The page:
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Bullet train to start in north, but plan calls for $2 billion for LA region

Computer-generated image of a potential California high-speed train.
California High-Speed Rail/Flickr
Computer-generated image of what California's high-speed train could look like.

While construction of the controversial San Francisco to Los Angeles bullet train project won't start in Southern California as previously envisioned, a revised schedule does include $2 billion for local rail improvements.

A new High Speed Rail Authority business plan released last week reverses the order of construction, placing a northern segment from San Jose to Bakersfield before the more costly and challenging Southern California section.

Officials encountered resistance from some communities along the planned route between Burbank and Palmdale, and faced costly engineering challenges tunneling through the geologically complex Tehachapi and San Gabriel Mountains.

The project, estimated to cost $64 billion under the new plan, down $4 billion from previous estimates, is already two years behind schedule and $260 million over budget. It also lacks a private partner to fill a funding gap of more than $50 billion.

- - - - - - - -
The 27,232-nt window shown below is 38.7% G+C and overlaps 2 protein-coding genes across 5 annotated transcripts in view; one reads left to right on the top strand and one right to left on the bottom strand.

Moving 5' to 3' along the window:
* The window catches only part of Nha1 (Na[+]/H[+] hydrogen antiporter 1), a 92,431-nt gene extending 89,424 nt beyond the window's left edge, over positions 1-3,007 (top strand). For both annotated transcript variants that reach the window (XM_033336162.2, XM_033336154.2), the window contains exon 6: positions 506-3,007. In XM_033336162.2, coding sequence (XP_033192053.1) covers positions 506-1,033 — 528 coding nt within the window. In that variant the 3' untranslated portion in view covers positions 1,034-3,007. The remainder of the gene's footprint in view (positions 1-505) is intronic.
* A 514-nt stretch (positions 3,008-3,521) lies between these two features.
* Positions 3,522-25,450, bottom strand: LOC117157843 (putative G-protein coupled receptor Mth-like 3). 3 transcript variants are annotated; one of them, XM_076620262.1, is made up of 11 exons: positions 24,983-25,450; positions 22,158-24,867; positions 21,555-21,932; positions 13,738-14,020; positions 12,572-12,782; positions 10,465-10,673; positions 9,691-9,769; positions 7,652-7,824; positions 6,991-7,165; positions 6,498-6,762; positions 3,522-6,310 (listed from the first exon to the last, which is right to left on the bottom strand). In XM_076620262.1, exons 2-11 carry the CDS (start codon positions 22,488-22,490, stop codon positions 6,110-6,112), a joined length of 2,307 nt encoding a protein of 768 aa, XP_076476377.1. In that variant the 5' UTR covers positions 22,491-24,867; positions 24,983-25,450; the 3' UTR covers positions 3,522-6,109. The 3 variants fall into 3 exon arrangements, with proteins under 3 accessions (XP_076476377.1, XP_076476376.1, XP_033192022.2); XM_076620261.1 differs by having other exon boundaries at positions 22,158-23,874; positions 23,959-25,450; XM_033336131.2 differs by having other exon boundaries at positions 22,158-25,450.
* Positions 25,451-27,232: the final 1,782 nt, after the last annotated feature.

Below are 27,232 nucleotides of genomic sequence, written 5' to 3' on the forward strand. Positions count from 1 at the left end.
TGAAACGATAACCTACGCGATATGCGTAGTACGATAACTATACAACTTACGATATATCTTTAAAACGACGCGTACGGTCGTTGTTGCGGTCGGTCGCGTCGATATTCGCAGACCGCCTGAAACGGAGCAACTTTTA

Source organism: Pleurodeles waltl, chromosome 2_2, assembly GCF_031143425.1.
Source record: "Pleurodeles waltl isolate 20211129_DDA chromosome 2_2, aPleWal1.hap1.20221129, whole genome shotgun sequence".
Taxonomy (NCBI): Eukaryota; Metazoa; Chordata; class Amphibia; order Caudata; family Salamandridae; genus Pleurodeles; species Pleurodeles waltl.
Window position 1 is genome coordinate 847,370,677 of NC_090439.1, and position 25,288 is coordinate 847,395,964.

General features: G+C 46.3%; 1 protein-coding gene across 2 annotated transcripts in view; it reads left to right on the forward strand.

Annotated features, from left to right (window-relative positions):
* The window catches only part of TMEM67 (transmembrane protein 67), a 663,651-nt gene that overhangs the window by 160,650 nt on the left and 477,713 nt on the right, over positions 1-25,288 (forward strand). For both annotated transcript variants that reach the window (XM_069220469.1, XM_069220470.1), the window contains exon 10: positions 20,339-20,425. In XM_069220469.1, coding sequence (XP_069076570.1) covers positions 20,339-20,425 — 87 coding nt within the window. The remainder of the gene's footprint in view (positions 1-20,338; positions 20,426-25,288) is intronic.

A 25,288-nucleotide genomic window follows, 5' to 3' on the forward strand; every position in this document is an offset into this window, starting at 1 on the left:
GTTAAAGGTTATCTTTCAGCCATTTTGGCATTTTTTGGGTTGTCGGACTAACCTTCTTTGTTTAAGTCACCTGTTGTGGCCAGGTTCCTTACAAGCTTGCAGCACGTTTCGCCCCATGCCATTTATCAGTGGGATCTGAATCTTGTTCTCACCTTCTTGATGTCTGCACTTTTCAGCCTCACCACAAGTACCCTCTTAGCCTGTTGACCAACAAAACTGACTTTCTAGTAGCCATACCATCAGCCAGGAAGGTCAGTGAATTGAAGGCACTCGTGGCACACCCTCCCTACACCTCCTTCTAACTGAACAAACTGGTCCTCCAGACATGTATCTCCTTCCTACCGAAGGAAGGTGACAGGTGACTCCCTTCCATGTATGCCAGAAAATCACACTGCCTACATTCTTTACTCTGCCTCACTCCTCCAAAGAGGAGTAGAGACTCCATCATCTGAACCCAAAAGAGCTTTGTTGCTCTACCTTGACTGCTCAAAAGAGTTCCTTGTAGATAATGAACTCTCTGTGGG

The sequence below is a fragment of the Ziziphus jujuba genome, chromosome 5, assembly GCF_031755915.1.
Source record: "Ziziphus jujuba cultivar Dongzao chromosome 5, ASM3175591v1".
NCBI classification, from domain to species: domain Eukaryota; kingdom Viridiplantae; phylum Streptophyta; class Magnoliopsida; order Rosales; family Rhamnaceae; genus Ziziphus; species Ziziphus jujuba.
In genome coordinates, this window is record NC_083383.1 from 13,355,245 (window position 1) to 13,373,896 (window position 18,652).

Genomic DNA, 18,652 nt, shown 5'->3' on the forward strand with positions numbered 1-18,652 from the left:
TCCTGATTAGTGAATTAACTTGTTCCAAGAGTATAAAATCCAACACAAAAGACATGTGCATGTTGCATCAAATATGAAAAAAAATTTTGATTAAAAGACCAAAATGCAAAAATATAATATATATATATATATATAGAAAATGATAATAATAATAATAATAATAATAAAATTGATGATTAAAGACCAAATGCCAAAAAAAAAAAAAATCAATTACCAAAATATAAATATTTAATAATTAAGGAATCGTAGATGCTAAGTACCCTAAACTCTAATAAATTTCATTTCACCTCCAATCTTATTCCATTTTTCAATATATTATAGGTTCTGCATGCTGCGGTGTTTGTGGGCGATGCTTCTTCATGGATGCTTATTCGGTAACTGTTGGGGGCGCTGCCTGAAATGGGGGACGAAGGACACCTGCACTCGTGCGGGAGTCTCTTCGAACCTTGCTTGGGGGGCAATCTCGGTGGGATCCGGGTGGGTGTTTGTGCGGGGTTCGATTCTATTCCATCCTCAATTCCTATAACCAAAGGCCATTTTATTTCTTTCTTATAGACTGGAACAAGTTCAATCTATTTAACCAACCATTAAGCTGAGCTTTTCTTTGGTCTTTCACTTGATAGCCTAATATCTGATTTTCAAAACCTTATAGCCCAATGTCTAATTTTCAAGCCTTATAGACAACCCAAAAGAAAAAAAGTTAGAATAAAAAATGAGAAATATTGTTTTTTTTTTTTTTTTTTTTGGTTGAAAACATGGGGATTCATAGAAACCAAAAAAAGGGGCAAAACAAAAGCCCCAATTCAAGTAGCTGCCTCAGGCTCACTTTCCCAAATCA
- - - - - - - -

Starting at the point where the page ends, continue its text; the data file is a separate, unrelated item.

While the new plan would delay arrival of the rail project in Southern California, it does offer a bit of a consolation prize: $2 billion to be spent as early as this year on projects to improve existing rail facilities between Burbank and Anaheim.

"The Burbank to Anaheim corridor is one of the most important," said High Speed Rail Authority Chair Dan Richard. "We are continuing to move aggressively to invest in updating it immediately even as we plan construction in other places."

Among the improvements that would be immediately funded:

  • Design of a new through track at Los Angeles Union Station that would allow trains to arrive and depart on separate tracks and provide for faster access by Metro, Metrolink and Amtrak trains.
  • Track and platform improvements to allow greater separation of freight and passenger trains to reduce delays for passenger trains such as Metrolink and Amtrak.
  • Several grade separation projects to move car traffic away from train tracks at dangerous intersections.

"Just that alone, that’s helpful," said Drew Sugars, Burbank city spokesman. "That's critical for us to improve transportation alternatives for our city residents and people who come into work here."
Several Southern California state legislators had been instrumental in securing funds for high speed rail from California's cap and trade market, which charges heavy polluters and uses the proceeds for projects such as transit.

Among the most outspoken on the issue was State Senate President Kevin de Leon, who commented on the revised plan in a statement Friday. "Building high-speed rail first where infrastructure already exists benefits everyone in the long run. It must be a fast track to opportunity for every region of California," he said.